Quantitative easing and helicopter money – what are they and what are they for?

Times of crisis, times of innovation and extraordinary measures.

Over the past decade, central banks in the major developed countries have lost their main tool for intervention. Everyone understands that if you lend money to someone you receive compensation in exchange for the risk, you get interests. Also, the lower the interest rate, the more loans will be taken out.

But what happens when the interest rate is zero and, even so, nobody asks for credit? This is the current problem of banks: more and more often individuals and companies do not ask for enough credit to keep money in the system. Active loans are being repaid, the money disappears and is not replaced by new loan money.

It is up to the central bank to roll up its sleeves and inject money into the economy. To do so, it has two unconventional tools: quantitative easing and helicopter money.

What is Quantitative Easing?

In the process of Quantitative Easing (QE) the central bank creates money to buy medium and long term debt. It can be as well government debt as corporate debt or debt of investment funds. There is one asset: debt.

This is the way the ECB has chosen to inject money into the economy: more than 2.5 trillion euros in the last five years. And that was before the coronavirus pandemic was declared! This huge amount of money has barely helped inflation to reach one and a half points per year, far from the desired target of 2% per year.

Part of the problem is that the money issued tends to end up in the stock market and the real estate market. The money only reaches individuals if they take out loans or through government aid. The velocity of money, which is a measure of how much it changes hands in a given period, is very low. Not surprisingly, the money does not reach the real economy but remains tied up in some asset.

That is why alternatives are proposed, as imaginative as they are risky:

What is Helicopter Money?

The idea of helicopter money was proposed by Milton Friedman, often accused of being the father of neoliberalism, who was the first to imagine that in certain circumstances it might make sense to put bundles of bills in a helicopter and drop them on citizens.

What was an academic idea for desperate times has become a reality. Helicopter money is created by the central bank (digitally, not in banknotes) and distributed directly to the people. The central bank pockets the debt since people are not going to pay it back. It is not very clear what happens afterwards. By keeping a credit balance to which no one will respond, the central bank is technically bankrupt.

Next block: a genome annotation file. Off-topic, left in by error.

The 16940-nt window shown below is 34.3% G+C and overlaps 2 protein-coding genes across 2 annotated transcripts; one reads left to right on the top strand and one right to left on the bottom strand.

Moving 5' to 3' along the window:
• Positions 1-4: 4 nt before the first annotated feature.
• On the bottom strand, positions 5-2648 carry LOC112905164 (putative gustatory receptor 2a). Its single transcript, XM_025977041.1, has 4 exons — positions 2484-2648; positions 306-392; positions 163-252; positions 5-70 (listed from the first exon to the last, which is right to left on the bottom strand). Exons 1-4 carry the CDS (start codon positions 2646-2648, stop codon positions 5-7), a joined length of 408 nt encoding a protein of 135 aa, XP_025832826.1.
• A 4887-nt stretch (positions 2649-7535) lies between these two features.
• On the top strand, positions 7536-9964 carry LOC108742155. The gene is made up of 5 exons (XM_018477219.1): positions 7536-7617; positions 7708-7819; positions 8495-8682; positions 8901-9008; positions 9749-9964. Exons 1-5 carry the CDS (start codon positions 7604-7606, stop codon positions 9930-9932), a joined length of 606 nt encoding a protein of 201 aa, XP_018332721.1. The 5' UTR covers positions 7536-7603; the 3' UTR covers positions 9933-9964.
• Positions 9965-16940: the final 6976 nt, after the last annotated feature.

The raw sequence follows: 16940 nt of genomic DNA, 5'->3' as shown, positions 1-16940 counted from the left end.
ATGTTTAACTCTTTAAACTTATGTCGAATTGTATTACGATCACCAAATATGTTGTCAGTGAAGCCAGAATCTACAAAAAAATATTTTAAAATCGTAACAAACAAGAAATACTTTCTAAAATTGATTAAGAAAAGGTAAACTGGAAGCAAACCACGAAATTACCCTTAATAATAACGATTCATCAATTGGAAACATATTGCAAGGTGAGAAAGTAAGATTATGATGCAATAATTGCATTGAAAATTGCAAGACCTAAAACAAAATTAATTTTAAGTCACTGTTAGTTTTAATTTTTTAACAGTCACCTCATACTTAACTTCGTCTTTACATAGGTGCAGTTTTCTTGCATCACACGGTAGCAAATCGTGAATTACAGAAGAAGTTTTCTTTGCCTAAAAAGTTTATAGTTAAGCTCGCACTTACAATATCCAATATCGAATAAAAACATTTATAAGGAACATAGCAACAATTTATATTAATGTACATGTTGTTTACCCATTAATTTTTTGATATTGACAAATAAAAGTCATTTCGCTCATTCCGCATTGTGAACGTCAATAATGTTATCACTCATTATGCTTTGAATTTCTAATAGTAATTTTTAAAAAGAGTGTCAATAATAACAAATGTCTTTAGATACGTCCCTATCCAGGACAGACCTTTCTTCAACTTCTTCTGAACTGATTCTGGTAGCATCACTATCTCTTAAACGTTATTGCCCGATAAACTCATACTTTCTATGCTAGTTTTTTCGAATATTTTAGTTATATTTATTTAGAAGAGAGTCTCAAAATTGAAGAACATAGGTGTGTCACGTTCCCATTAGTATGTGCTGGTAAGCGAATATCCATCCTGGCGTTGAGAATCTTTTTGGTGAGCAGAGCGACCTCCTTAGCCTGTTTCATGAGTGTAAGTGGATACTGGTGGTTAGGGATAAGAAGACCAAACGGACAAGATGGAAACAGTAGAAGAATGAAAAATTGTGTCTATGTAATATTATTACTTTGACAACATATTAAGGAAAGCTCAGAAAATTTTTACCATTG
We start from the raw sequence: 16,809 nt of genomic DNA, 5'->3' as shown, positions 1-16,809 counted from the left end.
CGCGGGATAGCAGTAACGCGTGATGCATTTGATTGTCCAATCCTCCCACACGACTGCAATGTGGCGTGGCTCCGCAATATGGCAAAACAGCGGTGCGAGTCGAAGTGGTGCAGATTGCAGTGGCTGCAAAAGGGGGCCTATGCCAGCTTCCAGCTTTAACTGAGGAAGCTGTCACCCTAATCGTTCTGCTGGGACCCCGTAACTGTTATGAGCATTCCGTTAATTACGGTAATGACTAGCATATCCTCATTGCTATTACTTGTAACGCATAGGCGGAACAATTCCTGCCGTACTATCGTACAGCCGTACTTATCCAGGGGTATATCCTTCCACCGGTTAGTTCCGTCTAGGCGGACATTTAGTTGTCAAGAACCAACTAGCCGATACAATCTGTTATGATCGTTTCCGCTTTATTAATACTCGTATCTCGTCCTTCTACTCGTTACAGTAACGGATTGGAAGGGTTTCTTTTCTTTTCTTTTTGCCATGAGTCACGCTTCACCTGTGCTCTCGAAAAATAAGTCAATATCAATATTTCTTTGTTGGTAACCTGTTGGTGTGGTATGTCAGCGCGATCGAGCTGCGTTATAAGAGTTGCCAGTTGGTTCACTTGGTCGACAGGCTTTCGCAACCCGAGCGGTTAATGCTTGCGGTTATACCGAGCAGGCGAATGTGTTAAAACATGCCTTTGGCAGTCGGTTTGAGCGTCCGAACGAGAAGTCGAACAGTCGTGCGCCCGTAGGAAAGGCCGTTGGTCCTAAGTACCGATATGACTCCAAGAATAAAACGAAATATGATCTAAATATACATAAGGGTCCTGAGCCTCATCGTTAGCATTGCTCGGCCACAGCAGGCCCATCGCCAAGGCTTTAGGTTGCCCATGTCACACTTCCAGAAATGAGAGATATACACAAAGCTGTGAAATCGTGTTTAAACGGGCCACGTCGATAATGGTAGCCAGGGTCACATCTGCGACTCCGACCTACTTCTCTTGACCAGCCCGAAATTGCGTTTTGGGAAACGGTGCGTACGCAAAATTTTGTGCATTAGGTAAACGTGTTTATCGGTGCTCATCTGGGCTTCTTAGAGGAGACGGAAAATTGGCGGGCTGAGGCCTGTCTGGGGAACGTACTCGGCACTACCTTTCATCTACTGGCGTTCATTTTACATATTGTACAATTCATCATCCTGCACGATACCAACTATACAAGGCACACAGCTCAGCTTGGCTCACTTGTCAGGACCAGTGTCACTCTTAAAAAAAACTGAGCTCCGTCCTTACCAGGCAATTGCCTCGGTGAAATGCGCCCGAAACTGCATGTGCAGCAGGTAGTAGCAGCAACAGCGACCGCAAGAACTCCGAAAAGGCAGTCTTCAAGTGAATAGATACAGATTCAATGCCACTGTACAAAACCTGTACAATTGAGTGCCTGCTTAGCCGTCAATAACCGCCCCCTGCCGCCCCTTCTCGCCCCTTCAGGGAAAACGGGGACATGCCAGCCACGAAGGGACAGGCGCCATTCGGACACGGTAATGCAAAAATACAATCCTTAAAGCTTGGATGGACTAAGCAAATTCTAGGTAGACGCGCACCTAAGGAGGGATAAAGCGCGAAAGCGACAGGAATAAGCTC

Since the money is distributed directly to ordinary people, there is supposed to be immediate spending and therefore the velocity of money is high, which is always good for the economy.

The biggest problem with helicopter money is that it opens a Pandora’s box from which no one knows what will come out. Will inflation soar?

If it is only used in emergencies, what are we to consider an emergency?

Are we putting in the hands of populist politicians a tool to buy votes?

Will citizens accept that “there is no money for such a thing”? Let’s think that “such a thing” can be the health system or scientific research, but also raising pensions, paying civil servants more or preserving the status quo for taxi drivers.

Helicopter money, like universal basic income, challenges the narrative that everyone is responsible for themselves, so it is highly controversial, and politicians and bankers generally prefer QE.

In 2020 we have seen how the US has launched a gigantic experiment in helicopter money: cheques for $1,200 have been sent home to more than 130 million people and, despite delays for 20 million more, it has been a success, from a humanitarian point of view, but also an economic one, as it has kept the economy going without generating inflation. In fact, I believe that 2020 will be remembered in history rather for this experiment than for the coronavirus.

Regardless of the pandemic, helicopter money should be far more effective than quantitative easing in improving the lives of the poor, meeting inflation targets, or avoiding fueling bubbles in the stock and housing markets. Therefore, there will be no choice but to explore its use, despite all the contraindications and dangers involved, which are not few.

We need new narratives to explain to people that sometimes money can fall from the sky, but that it cannot be the norm because it has consequences. And these consequences will have to be explained very well.


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